Telemedicine is gaining in importance 

Berlin-Brandenburg is also focusing on cardiovascular diseases in the increasingly important field of telemedicine. For example, the 5GMedCamp project aims to provide patients with telemedical support following implantation of a permanent left ventricular assist device (LVAD). This is to be achieved with a 5G-based continuous transfer of vital data in combination with a clinical decision support system based on artificial intelligence (AI). In addition to Charité, the project partners include Fraunhofer HHI and Charité's German Heart Center. 

The ARTEMIS project, whose partners alongside Charité include the companies Cyient, Synios and GETEMED Medizin- und Informationstechnik, is also concerned with data transmission in the cardiovascular field. The three-year project, which will run until the end of October 2024, aims to develop miniaturized ECG electronics that use AI to detect atrial fibrillation directly on the patient in real time. Among other things, early detection is intended to prevent fatal consequences such as strokes. 

In addition to working groups and projects, there are also several medical facilities in the metropolitan region dedicated to cardiovascular health. The largest of these is now the German Heart Center of the Charité (DHZC). The DHZC was established at the beginning of this year when Charité and the German Heart Institute Berlin - Foundation under Civil Law (DHZB) merged their cardiac medical facilities. With eight clinics and institutes, over 2,200 employees and around 470 beds, the DHZC is one of the largest heart centers in Europe. 

Technology for a healthy heartbeat 

Biotronik has a long tradition in the medical care of people with cardiovascular diseases. In 1963, physicist Max Schaldach and electrical engineer Otto Franke developed the first implantable pacemaker in Germany and subsequently founded the company. Biotronik is now represented in over 100 countries with its pacemakers, stents and implantable defibrillators as well as telemedical services and, with more than 2,000 employees at its headquarters in Berlin, is one of the largest employers in the healthcare industry in the capital region.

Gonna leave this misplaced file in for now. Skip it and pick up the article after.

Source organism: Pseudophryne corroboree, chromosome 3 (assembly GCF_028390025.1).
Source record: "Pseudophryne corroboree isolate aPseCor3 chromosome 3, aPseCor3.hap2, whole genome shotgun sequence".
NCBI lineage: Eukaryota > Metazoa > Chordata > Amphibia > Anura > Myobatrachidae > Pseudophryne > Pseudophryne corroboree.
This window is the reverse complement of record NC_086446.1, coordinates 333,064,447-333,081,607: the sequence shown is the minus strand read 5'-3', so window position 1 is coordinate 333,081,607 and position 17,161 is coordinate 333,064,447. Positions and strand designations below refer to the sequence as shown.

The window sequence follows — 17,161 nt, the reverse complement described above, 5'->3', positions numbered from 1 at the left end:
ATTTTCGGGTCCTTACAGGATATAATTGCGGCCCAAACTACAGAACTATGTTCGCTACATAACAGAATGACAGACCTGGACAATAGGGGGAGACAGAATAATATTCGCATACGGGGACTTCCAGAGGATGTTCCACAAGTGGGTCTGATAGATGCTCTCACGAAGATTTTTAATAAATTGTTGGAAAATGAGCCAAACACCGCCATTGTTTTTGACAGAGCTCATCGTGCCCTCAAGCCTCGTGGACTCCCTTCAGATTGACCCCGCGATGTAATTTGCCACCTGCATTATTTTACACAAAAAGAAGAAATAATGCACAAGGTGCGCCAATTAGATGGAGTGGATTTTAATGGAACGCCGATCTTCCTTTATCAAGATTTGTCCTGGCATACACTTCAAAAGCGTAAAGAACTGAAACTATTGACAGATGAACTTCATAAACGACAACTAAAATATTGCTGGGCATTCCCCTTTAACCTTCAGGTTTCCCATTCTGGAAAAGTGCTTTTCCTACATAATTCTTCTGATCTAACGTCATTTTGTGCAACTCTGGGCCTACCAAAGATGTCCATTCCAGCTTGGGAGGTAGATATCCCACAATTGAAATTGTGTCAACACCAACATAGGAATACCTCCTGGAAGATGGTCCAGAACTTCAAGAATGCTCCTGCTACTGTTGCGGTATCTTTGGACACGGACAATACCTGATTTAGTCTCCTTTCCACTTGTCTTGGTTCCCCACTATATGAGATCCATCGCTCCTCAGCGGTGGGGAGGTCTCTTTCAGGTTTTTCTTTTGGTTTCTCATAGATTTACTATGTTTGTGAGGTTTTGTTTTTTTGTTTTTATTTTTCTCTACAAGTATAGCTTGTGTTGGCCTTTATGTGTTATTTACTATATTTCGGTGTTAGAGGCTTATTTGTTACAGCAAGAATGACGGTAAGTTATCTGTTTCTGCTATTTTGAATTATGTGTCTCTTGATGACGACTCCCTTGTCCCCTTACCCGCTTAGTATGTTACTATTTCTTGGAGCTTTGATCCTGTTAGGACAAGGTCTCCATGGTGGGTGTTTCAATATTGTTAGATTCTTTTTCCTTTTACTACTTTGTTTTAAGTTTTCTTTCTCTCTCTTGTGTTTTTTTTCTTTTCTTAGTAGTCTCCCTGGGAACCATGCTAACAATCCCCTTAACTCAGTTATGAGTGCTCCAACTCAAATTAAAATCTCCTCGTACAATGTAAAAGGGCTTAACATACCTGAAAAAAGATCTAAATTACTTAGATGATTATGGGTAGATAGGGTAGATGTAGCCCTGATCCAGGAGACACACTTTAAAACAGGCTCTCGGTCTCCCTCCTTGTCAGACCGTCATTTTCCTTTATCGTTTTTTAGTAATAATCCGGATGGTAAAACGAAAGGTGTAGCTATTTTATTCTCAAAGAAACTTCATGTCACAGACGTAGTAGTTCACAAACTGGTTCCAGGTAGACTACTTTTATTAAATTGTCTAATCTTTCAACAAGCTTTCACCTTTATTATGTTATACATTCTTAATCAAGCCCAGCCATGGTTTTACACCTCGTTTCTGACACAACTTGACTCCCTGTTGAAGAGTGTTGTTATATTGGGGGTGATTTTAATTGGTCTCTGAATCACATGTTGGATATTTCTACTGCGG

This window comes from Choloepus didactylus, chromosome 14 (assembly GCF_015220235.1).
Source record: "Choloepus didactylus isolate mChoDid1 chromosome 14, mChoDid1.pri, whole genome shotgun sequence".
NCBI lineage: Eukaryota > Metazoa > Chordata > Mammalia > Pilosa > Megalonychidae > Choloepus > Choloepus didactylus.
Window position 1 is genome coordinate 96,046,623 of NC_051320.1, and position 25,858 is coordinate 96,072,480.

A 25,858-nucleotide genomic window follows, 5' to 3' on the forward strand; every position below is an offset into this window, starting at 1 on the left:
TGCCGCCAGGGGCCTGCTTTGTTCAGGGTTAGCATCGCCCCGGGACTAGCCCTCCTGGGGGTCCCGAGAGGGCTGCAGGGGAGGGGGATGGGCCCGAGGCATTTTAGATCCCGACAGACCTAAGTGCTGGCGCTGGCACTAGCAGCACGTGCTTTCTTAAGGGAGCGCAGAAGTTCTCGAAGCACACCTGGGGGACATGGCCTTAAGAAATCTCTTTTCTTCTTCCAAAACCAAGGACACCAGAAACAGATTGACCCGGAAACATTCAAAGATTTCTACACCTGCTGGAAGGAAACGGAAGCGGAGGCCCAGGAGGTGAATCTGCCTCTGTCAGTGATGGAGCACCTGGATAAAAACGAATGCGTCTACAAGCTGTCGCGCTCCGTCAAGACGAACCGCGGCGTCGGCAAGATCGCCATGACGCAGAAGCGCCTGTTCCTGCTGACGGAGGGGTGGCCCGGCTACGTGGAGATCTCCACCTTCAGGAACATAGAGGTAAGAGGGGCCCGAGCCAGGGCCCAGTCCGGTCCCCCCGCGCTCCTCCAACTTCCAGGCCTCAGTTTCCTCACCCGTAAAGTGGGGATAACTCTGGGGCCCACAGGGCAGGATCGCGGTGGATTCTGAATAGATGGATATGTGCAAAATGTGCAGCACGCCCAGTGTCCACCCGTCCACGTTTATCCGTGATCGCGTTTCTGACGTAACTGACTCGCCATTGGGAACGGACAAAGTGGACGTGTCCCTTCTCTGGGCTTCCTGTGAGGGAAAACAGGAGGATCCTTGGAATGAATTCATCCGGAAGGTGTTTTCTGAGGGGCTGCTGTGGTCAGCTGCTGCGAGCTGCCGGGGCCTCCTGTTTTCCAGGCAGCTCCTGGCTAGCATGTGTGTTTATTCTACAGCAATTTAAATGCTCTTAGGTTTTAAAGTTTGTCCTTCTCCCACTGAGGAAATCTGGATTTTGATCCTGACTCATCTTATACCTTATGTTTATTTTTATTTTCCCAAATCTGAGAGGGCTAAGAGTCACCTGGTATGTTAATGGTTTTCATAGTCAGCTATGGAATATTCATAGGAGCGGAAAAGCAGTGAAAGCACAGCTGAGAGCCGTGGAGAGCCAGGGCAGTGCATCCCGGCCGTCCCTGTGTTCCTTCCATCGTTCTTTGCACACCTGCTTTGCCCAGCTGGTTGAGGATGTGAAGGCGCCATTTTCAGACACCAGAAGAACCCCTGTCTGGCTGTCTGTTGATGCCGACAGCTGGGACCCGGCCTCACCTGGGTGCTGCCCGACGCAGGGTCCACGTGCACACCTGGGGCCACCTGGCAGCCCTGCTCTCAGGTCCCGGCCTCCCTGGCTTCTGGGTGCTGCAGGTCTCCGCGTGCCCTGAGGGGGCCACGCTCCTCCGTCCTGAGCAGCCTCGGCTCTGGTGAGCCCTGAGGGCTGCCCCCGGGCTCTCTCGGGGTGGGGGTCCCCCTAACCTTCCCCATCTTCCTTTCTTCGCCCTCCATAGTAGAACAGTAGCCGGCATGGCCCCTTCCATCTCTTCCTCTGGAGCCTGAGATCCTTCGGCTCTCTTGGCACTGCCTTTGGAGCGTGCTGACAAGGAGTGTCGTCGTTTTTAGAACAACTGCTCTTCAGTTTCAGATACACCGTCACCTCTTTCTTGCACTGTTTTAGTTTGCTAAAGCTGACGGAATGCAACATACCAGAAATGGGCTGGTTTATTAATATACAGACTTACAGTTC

Biotronik also works with other companies from Berlin, such as the medical device manufacturer Getemed: together they operate the digital patient management platform for heart failure inCareNet HF. The data for the platform comes from Biotronik, the external measuring devices such as body scales, ECG and blood pressure monitors from Getemed. Getemed also offers telemonitoring, vital function monitoring and cardiologic functional diagnostics worldwide.  

Berlin Heart is also a globally active company that develops innovative ventricular assist devices (VADs) for mechanical heart support from Berlin. With its innovations, Berlin Heart is the only company in the world able to support patients of all ages and sizes, from infants to adults.